Fens are an important part of many ecosystems, especially in the boreal region where they are the most common type of wetland. More commonly known as muskeg or peat land, fens are a type of wetland where the decaying vegetation accumulates as peat. Before it was developed, half of the land in the Wood Buffalo area was fen wetland.
Fens store and release water and keep streams and rivers clean by filtering out naturally occurring pollutants such as organic detritus and minerals. They store greenhouse gases in their peat reservoirs and help reduce risk of floods. They’re also home to a diverse range of animals, insects, amphibians and aquatic plants.
Reclamation in the oil sands
Reconstructing wetlands disturbed by oil sands development is a high priority for our industry as further development will disturb more land. Our fellow operator Syncrude has had success with wetland reclamation. Suncor has had some success too: the Nikanotee Fen.
The Nikanotee (pronounced Nee-ga-no-tee; Cree word for “future”) Fen began as Suncor’s pilot fen research area. Now, it’s a three-hectare fen fed by a man-made 32-hectare watershed, and one of the first reclaimed fen watersheds in the world. Traditionally fen or bog peat lands have been restored by fixing water flows disturbed by ditching or roads, but the Nikanotee Fen ecosystem was reconstructed entirely from the ground up – literally. We constructed the watershed using materials from the mine site to meet the groundwater system requirements (at or just before the surface.)In 2011, Shell Canada and Imperial joined the project during the fen’s construction.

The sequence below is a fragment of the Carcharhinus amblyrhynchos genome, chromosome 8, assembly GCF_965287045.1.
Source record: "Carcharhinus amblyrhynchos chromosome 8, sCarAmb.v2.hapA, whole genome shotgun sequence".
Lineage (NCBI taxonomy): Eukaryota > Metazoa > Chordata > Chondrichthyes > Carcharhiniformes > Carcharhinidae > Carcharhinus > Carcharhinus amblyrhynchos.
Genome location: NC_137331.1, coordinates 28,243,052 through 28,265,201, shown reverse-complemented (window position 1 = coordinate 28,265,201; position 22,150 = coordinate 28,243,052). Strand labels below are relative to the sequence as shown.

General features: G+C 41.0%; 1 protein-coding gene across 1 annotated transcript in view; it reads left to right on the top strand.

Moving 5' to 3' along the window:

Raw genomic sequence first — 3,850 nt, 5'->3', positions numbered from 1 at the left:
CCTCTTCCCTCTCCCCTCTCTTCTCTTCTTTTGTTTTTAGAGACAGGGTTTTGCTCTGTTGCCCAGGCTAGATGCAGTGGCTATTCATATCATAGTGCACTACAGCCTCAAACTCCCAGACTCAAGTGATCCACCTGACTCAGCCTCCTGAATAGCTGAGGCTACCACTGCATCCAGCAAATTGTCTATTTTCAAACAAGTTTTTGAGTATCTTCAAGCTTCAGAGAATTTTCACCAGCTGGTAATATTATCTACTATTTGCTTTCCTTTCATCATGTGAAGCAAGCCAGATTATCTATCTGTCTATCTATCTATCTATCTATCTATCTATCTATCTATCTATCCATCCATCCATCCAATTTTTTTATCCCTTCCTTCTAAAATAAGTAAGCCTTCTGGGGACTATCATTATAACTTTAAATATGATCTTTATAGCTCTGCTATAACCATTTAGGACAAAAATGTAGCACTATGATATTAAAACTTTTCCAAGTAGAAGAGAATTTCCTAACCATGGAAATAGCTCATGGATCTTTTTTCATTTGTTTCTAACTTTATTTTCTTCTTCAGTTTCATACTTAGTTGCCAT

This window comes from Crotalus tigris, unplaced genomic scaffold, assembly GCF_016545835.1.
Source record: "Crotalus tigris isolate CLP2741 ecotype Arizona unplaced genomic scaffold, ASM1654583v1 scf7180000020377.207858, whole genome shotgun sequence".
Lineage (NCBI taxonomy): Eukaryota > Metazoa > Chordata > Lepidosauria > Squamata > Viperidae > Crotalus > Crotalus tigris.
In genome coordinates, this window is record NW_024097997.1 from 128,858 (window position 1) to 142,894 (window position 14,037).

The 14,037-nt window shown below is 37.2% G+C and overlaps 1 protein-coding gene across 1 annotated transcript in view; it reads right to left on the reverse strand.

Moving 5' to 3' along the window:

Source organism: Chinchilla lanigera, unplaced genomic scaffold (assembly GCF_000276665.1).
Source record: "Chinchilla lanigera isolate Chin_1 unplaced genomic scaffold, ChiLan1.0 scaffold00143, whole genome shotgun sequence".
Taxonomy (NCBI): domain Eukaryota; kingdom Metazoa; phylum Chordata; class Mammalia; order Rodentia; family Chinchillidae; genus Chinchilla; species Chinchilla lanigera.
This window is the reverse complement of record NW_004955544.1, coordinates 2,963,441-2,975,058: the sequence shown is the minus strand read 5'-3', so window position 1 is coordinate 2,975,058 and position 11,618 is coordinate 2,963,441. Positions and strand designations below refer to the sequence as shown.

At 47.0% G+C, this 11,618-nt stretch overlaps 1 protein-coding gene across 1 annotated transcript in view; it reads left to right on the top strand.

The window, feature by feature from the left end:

Getting it right took a decade of university-led research and design. To date, monitoring indicates the fen is performing as designed, and already several typical fen plants such as moss, sedges and birch have successfully established themselves on the site.
Broad and extensive collaboration was the key. This legacy Canadian Oil Sands Network for Research and Development project saw experts in peat land science, geotechnical engineering and reclamation on campuses working with experts in mining, construction, reclamation and safety. Dozens of organizations were also engaged, from the multi-stakeholder group Cumulative Environmental Management Association, to universities, contractors, regulators, Aboriginal communities, reclamation operators, reclamation and closure planners and international peer reviewers during all phases of the project.
Construction was completed in 2013 and on-going monitoring continues. Towards the end of the same year, Suncor contributed fen development technology to other members of Canada’s Oil Sands Innovation Alliance, which has a land environmental priority area.
The type of wetland reconstruction is a point of pride for those involved and continues to receive recognition. In 2013 the project won the environment and sustainability award in Suncor’s 2013 President’s Operational Excellence Awards. This year, the project was named as an Emerald Awards finalist in the Large Business category (with winners to be announced June 4, 2015.)
When the project began several years ago, the goal was to move the needle on wetland reclamation. Now, the Nikanotee Fen is just one example of how companies are working to improve environmental performance, raise industry standards and meet stakeholder expectations.
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